The 12th section of the act in relation to county auditors, 1 R. S. 1876, p. 155, reads: “County auditors are authorized to institute suit and prosecute the same to final judgment and execution, in the name of the State, against principals or sureties, or either, upon any note, bond, mortgage, or any obligation, on account of any trust fund, or other fund, whether such note, bond, or mortgage, be in the name of the State or any other person.”
The 5th section of the act providing for the organization of county boards, 1 R. S. 1876, p. 350, reads: “Such commissioners shall be considered a body corporate and politic by the name and style of “The board of commissioners of the county of — and as such, and in such name, may prosecute and defend suits, and have all other duties, rights and powers incident to corporations, not inconsistent with the provisions of this act."
The following provisions are contained in the assessment law, 1 R. S. 1876, p. 117:
“ Sec. 184. If any such county treasurer shall refuse or neg
Gauntt v. The State, ex rel. Stout, Auditor.
lect to pay over all moneys, as provided herein, he and his sureties shall be held liable to pay the full amount which he should have paid over, together with the interest and ten per centum damages.
“ Sec. 185. In any such case, the county auditor, on being instructed to that effect by the auditor of State, or by the board of county commissioners, shall cause suit to be instituted against such county treasurer and his sureties; and no stay of execution or appraisement of property shall be allowed on a judgment rendered or execution issued in such suit.”
It is well settled by the statutes and decisions of this State, that if this suit had been brought upon the bond of appellant as such treasurer, it should have been brought in the name of the State upon the relation of the auditor. Snyder v. The State, ex rel., 21 Ind. 77; Pepper v. The State, ex rel., 22 Ind. 399; Fry v. The State, ex rel., 27 Ind. 318; Taggart v. The State, ex rel., 49 Ind. 42; Neal v. The State, ex rel., 49 Ind. 51; Scotten y. The State, ex rel., 51 Ind. 52; Cabel v. JcCafferty, 53 Ind. 75; Caldwell v. The Board, etc., 80 Ind. 99. In the case of Vanarsdall v. The State, ex rel., 65 Ind. 176, it was held that upon a note executed to the treasurer for the use of the county, and a mortgage executed to the board of commissioners to secure the payment of the note, the suit might be brought by either the board of commissioners, or the auditor, in the name of the State upon his relation.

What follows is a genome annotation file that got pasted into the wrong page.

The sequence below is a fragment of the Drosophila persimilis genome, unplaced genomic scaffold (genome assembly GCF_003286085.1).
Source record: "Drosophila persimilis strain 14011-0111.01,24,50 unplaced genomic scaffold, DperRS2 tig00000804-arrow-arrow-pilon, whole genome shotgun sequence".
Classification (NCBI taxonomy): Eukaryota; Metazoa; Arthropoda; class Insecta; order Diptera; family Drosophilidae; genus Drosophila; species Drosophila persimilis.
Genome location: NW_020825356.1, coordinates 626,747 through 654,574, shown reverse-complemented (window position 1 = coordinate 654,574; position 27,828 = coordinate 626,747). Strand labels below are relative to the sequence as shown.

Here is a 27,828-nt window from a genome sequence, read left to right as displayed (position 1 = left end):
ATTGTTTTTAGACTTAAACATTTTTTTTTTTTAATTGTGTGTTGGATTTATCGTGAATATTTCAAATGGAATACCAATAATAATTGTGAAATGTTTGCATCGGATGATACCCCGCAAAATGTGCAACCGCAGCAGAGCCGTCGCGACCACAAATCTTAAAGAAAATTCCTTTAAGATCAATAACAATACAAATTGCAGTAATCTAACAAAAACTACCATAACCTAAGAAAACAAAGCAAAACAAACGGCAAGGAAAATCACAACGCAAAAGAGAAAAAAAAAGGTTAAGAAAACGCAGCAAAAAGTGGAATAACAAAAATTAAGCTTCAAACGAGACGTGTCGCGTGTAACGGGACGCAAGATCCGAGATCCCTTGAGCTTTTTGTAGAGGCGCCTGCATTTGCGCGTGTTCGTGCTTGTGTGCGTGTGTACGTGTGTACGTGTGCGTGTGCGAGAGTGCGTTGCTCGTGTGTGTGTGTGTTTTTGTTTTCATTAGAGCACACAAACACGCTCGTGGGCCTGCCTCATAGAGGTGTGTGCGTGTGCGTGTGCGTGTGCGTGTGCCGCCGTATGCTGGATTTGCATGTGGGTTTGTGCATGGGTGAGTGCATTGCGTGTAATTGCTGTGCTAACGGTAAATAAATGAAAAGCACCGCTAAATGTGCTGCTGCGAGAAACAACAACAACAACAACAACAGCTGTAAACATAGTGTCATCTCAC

In the case at bar, the complaint charges that appellant, as such treasurer, collected and did not account for State, county, school, road, railroad, corporation and other taxes, fines, forfeitures, school funds, school fund interest, and redemption money for lands sold for taxes. A bill of particulars of which is given.
The statute of three years' limitation as to the sureties on the bond had run against all the charges, and the six years' as to the principal had run against the greater portion of the charges.
The suit was not brought upon the bond, but against the
Gauntt v. The State, ex rel. Stout, Auditor.
ex-treasurer individually, for the collection of the money. A part of the claim sued on was for trust funds, upon which, by the 12th section, supra, the auditor was expressly authorized to sue in the name of the State upon his relation, and the complaint avers that he was directed by the board of commissioners to sue upon the whole of the claims.
There being a good cause of action in favor of the plaintiff for the trust funds, and the board of commissioners having yielded any right they may have had to sue for any part of the claims, by directing the auditor to bring the suit, we think the suit was properly brought in the name of the State on the relation of the auditor.
In the case of Snyder v. The State, ex rel., supra, it was held: “The general system of checks and balances contemplated by the revenue laws, and intended to enable the auditor to properly charge the treasurer with what funds he receives, also strongly favors the construction, that suits upon an ex-treasurer's bond should be brought upon the relation of the auditor, and not of the incoming treasurer." The same reason would equally apply where suit is brought individually against the ex-treasurer for the money, without suing him upon his official bond.
This complaint states sufficient facts, and there was no error in overruling the demurrer to it.
The 4th specification of errors: “The sustaining of the demurrer to the tenth and eleventh paragraphs of the answer,” has not been presented or discussed by appellant in his brief, and is therefore waived.
The 5th error complained of is the overruling of the motion for a venire de novo.
This motion was based upon the insufficiency of the finding of the facts, and the uncertainty of the conclusion, as reported by the referee.
The 350th section of the code, 2 R. S. 1876, p. 178, provides, that the referees, if required, “must state the facts found and the conclusions of law separately, and their deci